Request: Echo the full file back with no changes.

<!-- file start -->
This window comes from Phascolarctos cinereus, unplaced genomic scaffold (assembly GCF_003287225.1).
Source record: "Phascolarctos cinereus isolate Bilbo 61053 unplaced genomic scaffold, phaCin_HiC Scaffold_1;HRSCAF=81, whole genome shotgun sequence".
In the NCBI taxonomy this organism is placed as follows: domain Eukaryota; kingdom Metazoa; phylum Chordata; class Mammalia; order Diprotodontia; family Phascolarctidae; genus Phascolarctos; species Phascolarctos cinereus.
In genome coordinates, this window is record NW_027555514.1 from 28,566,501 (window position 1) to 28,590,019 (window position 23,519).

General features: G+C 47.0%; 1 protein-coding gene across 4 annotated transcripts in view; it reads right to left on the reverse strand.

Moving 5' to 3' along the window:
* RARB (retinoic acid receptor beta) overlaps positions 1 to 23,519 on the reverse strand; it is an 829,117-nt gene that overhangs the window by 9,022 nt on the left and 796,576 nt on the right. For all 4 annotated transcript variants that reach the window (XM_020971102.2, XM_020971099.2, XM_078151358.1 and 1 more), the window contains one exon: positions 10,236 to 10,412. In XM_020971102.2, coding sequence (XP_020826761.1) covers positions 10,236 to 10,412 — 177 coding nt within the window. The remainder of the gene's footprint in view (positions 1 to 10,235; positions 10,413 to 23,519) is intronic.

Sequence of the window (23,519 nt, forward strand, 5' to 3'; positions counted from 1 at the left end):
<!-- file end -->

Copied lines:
This window comes from Phascolarctos cinereus, unplaced genomic scaffold (assembly GCF_003287225.1).
Source record: "Phascolarctos cinereus isolate Bilbo 61053 unplaced genomic scaffold, phaCin_HiC Scaffold_1;HRSCAF=81, whole genome shotgun sequence".
In the NCBI taxonomy this organism is placed as follows: domain Eukaryota; kingdom Metazoa; phylum Chordata; class Mammalia; order Diprotodontia; family Phascolarctidae; genus Phascolarctos; species Phascolarctos cinereus.
In genome coordinates, this window is record NW_027555514.1 from 28,566,501 (window position 1) to 28,590,019 (window position 23,519).

General features: G+C 47.0%; 1 protein-coding gene across 4 annotated transcripts in view; it reads right to left on the reverse strand.

Moving 5' to 3' along the window:
* RARB (retinoic acid receptor beta) overlaps positions 1 to 23,519 on the reverse strand; it is an 829,117-nt gene that overhangs the window by 9,022 nt on the left and 796,576 nt on the right. For all 4 annotated transcript variants that reach the window (XM_020971102.2, XM_020971099.2, XM_078151358.1 and 1 more), the window contains one exon: positions 10,236 to 10,412. In XM_020971102.2, coding sequence (XP_020826761.1) covers positions 10,236 to 10,412 — 177 coding nt within the window. The remainder of the gene's footprint in view (positions 1 to 10,235; positions 10,413 to 23,519) is intronic.

Sequence of the window (23,519 nt, forward strand, 5' to 3'; positions counted from 1 at the left end):